Case Study 10

The Scenario: Seizure in Camp

The Setting

It’s early September. You’re leading a college orientation group on a four-day backpacking trip. It’s 1500 hrs (3:00 PM) on a nice, sunny day. You arrived in camp about 30 minutes ago. 

Suddenly you hear one of the participants yelling, “Jerome is having convulsions!” You remember talking to Jerome about his history of seizures and that he has not had a seizure in a year. You walk quickly to Jerome. Your heart is racing, your palms are sweating, and you feel your breathing quicken as you click into the habit of scene size-up and initial assessment. Jerome is actively seizing with a spoon tinged with blood in the corner of his mouth. 

You kneel next to the patient and cradle his head in your hands. You remove the spoon from his mouth. He seems to have an airway and is nosily breathing, which improves when you wipe saliva from his mouth. There is no active bleeding and no obvious injuries. Jerome is not responding to voice or pain. You look around and see a lot of anxious campers staring at the scene.  You tell them it’s a seizure, Jerome will be ok and ask them to calm down while you think, "Vitals...head-to-toe...sample."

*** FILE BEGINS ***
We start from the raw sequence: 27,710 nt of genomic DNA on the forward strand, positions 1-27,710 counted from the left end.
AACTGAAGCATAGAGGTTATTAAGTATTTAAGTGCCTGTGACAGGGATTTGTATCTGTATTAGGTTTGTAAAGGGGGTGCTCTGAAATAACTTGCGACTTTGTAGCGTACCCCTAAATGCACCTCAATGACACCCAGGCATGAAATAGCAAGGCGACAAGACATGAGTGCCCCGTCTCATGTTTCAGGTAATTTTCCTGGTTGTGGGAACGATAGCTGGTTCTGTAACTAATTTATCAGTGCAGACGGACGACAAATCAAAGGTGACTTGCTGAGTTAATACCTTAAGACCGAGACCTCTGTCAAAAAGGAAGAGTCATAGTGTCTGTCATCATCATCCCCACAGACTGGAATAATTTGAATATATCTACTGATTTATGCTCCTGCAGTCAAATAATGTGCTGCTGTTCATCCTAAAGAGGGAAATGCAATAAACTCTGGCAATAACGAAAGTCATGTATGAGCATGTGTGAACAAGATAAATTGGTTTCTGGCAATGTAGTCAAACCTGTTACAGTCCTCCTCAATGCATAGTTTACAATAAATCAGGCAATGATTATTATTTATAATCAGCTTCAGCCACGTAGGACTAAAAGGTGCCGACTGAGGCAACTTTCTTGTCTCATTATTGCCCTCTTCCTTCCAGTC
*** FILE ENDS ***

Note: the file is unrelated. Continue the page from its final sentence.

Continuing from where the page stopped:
SOAP Report

The patient is a 19-year-old male whose chief complaint is seizure activity. Patient was in camp when he was witnessed rolling out of his “crazy creek” chair onto the ground where he actively seized with generalized muscle contractions for approximately 45 seconds. I witnessed the final 10-15 seconds of the seizure, saw generalized muscle tremors, and removed a plastic spoon from the patient’s mouth. The patient is currently unresponsive. 


Patient Exam
The head to toe revealed a half-inch laceration on the tip of the tongue. Airway is otherwise intact. No other injuries were found. 

Vital Signs  

TIME     1500 hrs 
 LOR  Unresponsive.  Patient does not react to pain stimulus.
 HR  100, strong, regular
 RR  22, regular, noisy
 SCTM  Pale, cool, clammy
 B.P.  Radial pulses present
 Pupils  PERRL
 T°  Not taken


Symptoms:  Patient is unresponsive.
Allergies:  Unknown
Medications:  Dilantin for his seizures at 100mg three times daily.
Pertinent Hx: History of seizures. Seizure-free for one year.
Last in/out:  Bystanders say he was drinking water all day and ate lunch. Patient urinated during seizure.  
Events:  Hiking, then this seizure.

Stop ...

What is your Assessment and Plan?

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